Using Classical Music to Fight Crime

Here’s why you might start hearing more Bach and Mozart in public places.

By Jessie Schiewe

Photo: Flickr/ Portland Seminary

Photo: Flickr/Portland Seminary

Liquor stores are some of the most dangerous places to work in the U.S. Robberies are a constant threat and the establishments can be magnets for sketchy folk. Now, many convenience stores are trying an experimental stratagem to deter unwanted activity and loitering around their stores: blasting classical music.

It’s a tactic that’s been used since the mid-1980s, introduced by a 7-Eleven in Canada looking for a novel way to deter teenagers from congregating in their parking lot. A melodic form of defensive urban design, it’s since been tested out in other physical locations to combat loiterers, panhandlers, and those looking for a place to nap.

Customers report feeling safer in stores that play classical music outdoors. (Photo:  Mohammad Sanaei )

Customers report feeling safer in stores that play classical music outdoors. (Photo: Mohammad Sanaei)

The London Underground has dabbled with streaming classical music and Florida police have played Mozart and Bach on the corners of crime-ridden streets. Multiple businesses in San Francisco, California — a city that struggles with a large homeless population — have piped it through outdoor speakers to stop people from using the sidewalks as crash pads, leaving behind blankets and drug detritus in front of their stores.

What’s wonderful is that the non-confrontational tactic works. Sukhi Sandhu, the owner of a 7-Eleven franchise in Modesto, California, told the Modesto Bee that once his store started blaring symphonies and operas through its outdoor speakers, “The riffraff left.” The high volume of the music makes it hard for loiterers “to hang out and gossip and joke around” outside of the store. Customers feel safer as a result, Sandhu said, describing it as “a win-win situation.”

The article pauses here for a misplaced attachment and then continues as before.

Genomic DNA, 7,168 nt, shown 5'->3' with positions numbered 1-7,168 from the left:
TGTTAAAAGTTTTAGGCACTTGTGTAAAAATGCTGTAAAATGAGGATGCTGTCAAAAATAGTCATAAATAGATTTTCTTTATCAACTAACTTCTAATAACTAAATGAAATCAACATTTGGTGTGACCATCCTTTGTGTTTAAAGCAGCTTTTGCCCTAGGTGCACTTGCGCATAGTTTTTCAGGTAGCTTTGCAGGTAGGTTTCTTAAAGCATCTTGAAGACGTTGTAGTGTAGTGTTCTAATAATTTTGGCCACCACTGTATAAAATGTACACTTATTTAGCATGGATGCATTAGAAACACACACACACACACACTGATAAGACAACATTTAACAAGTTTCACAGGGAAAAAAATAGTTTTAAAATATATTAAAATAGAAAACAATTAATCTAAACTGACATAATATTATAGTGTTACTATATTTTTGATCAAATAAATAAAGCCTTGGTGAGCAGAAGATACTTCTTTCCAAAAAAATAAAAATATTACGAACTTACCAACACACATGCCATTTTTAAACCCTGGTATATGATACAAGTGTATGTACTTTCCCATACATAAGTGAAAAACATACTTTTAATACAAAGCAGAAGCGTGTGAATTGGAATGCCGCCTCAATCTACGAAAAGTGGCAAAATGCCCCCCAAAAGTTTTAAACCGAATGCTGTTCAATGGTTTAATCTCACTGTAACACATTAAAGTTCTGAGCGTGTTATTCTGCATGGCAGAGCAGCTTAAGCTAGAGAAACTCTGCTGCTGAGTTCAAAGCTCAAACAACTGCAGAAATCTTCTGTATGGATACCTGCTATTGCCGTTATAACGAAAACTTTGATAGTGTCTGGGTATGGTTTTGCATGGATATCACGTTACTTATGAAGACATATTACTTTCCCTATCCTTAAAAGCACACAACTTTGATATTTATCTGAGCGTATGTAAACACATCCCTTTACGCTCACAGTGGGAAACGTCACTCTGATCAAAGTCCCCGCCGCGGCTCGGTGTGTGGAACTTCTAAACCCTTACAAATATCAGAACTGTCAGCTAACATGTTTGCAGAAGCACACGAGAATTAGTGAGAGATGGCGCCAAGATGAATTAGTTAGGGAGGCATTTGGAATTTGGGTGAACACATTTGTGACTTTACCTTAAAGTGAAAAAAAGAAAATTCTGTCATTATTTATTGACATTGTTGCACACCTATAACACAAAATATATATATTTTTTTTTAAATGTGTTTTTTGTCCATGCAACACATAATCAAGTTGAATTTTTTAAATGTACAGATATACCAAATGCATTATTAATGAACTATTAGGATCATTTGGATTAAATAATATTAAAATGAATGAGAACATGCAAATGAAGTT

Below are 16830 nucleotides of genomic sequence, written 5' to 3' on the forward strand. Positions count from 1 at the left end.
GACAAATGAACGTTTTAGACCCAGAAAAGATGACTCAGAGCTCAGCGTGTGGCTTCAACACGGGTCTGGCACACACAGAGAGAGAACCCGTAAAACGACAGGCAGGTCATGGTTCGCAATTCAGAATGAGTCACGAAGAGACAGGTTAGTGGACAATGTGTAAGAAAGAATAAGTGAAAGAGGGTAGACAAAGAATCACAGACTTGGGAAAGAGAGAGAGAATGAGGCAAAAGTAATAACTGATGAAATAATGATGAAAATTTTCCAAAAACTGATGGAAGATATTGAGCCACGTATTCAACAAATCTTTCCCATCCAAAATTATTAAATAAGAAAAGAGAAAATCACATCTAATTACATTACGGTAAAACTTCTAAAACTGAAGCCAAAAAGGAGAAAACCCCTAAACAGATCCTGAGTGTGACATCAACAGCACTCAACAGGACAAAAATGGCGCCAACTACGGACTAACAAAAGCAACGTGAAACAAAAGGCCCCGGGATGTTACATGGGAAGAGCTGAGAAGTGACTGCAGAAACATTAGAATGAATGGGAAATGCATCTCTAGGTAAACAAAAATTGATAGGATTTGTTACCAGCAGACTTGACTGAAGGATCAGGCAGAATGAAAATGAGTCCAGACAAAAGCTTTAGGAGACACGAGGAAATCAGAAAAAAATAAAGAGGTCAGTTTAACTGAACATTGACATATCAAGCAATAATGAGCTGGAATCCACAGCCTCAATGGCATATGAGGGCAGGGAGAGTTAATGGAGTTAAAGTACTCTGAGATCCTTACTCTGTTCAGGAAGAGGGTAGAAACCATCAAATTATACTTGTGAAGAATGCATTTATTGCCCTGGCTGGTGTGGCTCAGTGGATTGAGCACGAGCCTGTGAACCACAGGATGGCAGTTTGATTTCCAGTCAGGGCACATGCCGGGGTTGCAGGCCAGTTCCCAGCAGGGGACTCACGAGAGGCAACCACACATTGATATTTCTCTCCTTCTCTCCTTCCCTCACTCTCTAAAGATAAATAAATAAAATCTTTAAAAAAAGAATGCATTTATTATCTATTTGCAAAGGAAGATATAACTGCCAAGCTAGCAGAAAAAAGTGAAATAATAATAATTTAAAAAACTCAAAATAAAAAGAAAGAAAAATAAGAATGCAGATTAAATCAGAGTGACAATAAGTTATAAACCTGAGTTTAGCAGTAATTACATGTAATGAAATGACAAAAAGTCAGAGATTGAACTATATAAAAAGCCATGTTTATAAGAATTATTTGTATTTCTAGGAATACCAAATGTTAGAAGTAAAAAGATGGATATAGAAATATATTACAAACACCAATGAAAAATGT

(Photo:  Larisa Birta )

(Photo: Larisa Birta)

Classical music’s crime-deterrent effects can also be explained through physics. When you hear a song, you’re essentially hearing vibrations and absorbing them through your body. The vibrations are turned into electrical signals that are received by your brain, which influences how you may feel emotionally and mentally.

Songs with slower vibrations, such as classical music, have been shown to activate genes that secrete dopamine (the feel-good hormone), as well as help improve learning, synaptic function, and memory. So when store clerks have to ask panhandlers to leave, the theory is they’ll be in a better mood and thus less likely to put up a fight.

Liquor stores also sometimes employ a device that emits a high-pitched screech, similar to that of a mosquito buzzing in your air, to ward off loitering and unwanted activity. Sandhu said he’s tried both and has found classical music to be the more effective (not to mention less annoying) method.

 

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